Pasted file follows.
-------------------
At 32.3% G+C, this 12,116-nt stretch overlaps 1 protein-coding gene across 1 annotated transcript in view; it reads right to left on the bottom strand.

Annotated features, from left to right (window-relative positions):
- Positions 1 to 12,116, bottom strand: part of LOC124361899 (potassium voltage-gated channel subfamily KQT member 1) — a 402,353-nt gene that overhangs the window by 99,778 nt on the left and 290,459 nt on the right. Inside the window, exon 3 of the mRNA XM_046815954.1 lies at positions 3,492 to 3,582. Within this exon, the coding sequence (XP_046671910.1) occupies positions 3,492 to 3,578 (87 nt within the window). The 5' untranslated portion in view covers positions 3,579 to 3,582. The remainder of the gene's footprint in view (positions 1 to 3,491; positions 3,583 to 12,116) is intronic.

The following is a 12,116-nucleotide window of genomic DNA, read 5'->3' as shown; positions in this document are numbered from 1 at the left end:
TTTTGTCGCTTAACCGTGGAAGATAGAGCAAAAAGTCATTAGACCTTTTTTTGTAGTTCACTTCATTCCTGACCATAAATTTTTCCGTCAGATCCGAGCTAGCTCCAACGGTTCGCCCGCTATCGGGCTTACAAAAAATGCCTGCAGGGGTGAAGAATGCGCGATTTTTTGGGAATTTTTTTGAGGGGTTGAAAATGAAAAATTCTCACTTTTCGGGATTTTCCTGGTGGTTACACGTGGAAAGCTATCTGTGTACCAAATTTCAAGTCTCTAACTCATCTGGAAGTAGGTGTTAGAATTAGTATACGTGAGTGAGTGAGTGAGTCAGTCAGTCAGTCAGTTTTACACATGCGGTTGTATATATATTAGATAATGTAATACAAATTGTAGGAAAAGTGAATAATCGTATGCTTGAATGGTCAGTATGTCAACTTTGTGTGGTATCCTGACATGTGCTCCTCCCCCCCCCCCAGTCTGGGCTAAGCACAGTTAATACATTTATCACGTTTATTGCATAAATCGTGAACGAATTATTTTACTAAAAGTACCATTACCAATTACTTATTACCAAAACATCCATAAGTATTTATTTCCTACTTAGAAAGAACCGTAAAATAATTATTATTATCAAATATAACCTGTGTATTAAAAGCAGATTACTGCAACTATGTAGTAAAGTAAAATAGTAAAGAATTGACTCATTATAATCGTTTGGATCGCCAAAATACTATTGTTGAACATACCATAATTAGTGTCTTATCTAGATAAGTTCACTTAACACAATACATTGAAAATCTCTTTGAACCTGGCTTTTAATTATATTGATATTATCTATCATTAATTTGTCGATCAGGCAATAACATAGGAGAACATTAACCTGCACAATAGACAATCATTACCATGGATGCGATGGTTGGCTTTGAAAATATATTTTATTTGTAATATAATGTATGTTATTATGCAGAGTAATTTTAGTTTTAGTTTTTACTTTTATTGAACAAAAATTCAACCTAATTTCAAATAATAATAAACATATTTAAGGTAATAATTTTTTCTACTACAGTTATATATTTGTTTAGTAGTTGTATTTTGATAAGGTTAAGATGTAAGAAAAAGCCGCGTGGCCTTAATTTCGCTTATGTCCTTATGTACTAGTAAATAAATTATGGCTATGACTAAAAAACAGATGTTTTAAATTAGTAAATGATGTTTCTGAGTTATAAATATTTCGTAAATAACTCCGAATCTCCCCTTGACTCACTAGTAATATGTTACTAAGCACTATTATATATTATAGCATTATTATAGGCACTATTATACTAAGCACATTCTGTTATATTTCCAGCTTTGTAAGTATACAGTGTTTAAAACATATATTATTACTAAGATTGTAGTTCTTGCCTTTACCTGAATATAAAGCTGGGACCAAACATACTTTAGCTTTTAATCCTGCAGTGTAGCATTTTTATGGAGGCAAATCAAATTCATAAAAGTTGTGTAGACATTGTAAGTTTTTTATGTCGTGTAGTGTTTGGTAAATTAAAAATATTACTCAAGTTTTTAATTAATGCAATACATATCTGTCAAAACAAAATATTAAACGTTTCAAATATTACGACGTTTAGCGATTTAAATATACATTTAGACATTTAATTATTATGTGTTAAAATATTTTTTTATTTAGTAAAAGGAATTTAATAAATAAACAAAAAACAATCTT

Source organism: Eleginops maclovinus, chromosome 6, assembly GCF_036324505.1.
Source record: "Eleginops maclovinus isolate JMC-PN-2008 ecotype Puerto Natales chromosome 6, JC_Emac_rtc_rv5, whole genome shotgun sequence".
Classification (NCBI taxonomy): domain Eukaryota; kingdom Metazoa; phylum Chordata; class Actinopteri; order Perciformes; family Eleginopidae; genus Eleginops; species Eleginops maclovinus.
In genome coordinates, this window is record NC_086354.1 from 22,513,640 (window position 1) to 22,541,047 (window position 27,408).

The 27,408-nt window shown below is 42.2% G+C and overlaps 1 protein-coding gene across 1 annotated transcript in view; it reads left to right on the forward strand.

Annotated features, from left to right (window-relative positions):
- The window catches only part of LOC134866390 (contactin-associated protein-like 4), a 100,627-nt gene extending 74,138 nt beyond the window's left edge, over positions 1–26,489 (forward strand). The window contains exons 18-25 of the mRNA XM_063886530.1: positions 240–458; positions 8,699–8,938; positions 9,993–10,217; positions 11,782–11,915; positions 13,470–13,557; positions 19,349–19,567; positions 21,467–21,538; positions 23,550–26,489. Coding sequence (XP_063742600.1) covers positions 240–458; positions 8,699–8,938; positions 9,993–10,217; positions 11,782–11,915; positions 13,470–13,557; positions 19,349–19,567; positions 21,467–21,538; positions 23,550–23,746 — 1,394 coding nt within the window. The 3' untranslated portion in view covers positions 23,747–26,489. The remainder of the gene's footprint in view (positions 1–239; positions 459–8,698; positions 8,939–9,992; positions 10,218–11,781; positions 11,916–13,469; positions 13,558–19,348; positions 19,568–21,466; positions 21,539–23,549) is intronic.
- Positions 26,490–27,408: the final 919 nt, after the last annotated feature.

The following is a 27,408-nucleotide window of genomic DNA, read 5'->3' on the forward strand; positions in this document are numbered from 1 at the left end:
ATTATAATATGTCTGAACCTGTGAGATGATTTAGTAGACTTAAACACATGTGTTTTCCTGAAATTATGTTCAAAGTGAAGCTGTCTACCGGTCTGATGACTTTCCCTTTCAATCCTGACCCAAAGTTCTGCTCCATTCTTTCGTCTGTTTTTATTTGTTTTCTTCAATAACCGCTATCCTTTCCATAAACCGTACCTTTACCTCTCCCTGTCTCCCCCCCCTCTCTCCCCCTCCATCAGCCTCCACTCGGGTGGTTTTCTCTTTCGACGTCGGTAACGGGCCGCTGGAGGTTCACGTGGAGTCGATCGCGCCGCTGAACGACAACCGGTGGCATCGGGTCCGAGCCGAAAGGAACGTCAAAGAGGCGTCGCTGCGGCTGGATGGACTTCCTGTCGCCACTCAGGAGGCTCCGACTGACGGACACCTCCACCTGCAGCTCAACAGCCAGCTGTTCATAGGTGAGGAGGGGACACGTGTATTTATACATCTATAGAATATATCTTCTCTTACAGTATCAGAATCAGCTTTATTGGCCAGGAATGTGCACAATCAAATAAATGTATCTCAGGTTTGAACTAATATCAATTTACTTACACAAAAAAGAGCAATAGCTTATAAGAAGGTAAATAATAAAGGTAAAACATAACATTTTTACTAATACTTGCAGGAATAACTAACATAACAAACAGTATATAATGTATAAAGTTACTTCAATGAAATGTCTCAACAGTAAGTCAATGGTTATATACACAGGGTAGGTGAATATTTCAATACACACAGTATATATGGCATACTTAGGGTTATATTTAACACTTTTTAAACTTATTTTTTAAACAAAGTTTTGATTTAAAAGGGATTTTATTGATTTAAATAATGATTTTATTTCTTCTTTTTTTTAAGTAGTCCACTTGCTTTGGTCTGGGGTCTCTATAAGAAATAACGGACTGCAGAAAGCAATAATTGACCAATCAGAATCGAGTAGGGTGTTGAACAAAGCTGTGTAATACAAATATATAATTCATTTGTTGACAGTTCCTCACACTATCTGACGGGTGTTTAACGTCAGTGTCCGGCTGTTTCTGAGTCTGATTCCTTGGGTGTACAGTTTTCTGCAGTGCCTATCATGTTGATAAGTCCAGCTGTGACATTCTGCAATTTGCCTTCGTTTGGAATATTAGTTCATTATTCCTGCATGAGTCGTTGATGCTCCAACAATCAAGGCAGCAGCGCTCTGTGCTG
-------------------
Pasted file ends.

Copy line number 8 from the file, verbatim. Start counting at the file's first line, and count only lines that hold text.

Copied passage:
Classification (NCBI taxonomy): domain Eukaryota; kingdom Metazoa; phylum Chordata; class Actinopteri; order Perciformes; family Eleginopidae; genus Eleginops; species Eleginops maclovinus.